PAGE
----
In the Bangladesh trial, the effect of tetanus-diphtheria toxoid on neonatal tetanus cases was not described, but the relative risk of neonatal death after one or two doses of tetanus-diphtheria toxoid in that trial was 0.68 (95% CI 0.56–0.82), while vaccine effectiveness was 32%. This vaccine also prevented neonatal deaths between 4 and 14 days of life with effectiveness of 62%. Neither of the trials in review presented data on the prevalence or severity of side-effects of the vaccines used.



Multiple (2–3) doses of tetanus toxoid or tetanus-diphtheria toxoid vaccine need to be administered to the mother to prevent up to 80% of neonatal tetanus deaths. Single doses of the tetanus vaccine are not enough to prevent neonatal tetanus deaths. Since the two included trials in the review were conducted in un-resourced settings, the results of the review are applicable to under-resourced settings.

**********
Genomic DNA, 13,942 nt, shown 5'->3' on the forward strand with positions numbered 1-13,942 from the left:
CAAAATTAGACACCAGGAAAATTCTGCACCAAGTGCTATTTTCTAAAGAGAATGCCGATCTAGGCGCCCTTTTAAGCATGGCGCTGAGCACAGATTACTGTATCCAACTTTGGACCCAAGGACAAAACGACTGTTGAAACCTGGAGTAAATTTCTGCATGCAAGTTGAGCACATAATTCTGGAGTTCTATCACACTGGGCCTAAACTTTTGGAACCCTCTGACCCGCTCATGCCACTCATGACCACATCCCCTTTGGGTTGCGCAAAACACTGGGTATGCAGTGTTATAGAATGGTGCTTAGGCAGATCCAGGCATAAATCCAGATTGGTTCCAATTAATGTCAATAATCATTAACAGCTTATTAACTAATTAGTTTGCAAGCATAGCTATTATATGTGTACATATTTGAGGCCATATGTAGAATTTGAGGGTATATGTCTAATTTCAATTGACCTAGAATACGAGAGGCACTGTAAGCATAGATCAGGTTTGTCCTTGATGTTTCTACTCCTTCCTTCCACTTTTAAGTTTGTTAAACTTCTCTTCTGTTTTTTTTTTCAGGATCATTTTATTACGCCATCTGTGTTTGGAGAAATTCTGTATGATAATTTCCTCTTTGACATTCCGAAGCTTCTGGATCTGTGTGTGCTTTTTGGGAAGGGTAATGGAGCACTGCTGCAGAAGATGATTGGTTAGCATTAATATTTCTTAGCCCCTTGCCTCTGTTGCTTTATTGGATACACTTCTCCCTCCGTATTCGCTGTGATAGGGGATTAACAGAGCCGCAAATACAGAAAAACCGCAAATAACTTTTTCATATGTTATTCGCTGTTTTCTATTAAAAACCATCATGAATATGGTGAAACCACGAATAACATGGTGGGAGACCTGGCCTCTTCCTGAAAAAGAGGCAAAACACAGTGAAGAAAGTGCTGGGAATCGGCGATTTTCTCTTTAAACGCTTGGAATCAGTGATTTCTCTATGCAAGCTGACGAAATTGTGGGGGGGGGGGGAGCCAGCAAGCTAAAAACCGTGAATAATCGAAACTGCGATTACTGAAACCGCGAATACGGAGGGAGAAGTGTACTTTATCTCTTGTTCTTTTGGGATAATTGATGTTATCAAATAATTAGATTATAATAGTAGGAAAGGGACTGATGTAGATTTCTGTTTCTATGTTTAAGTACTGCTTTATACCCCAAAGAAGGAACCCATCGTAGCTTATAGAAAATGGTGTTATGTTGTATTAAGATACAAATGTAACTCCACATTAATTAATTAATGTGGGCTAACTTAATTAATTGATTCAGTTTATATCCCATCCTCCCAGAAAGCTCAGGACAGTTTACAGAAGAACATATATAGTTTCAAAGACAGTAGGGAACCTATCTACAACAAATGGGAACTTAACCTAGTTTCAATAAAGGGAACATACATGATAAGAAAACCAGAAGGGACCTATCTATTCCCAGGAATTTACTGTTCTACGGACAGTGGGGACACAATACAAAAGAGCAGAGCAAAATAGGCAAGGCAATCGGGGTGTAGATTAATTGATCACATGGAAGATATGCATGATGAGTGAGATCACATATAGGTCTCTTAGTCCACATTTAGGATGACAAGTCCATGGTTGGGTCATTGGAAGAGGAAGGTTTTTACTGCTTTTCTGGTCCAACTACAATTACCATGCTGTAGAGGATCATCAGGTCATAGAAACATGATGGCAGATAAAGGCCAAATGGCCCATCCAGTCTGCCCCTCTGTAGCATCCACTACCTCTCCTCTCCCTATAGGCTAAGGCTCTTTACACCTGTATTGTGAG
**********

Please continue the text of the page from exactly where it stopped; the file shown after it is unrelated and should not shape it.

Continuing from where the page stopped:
It is worth noting that the neonatal tetanus deaths persist despite the availability of a safe and effective vaccine. From this it can be postulated that persistence of neonatal tetanus is related to other epidemiological factors rather than low efficacy of tetanus toxoid vaccine. For instance, a recent study in Nigeria revealed that despite expansion of the national immunization programme, the pattern of incidence and mortality related to neonatal tetanus did not change significantly over time (6). This has been attributed to the poor utilization of good-quality obstetric services, including antitetanus immunization and deliveries outside hospitals, which are factors that have remained unchanged over the two periods characterized by different national immunization programmes. Therefore, in under-resourced settings, the full benefits of tetanus vaccinations can only be derived if pregnant women not only receive multiple doses of the vaccine, but also obstetrics care that ensures clean deliveries.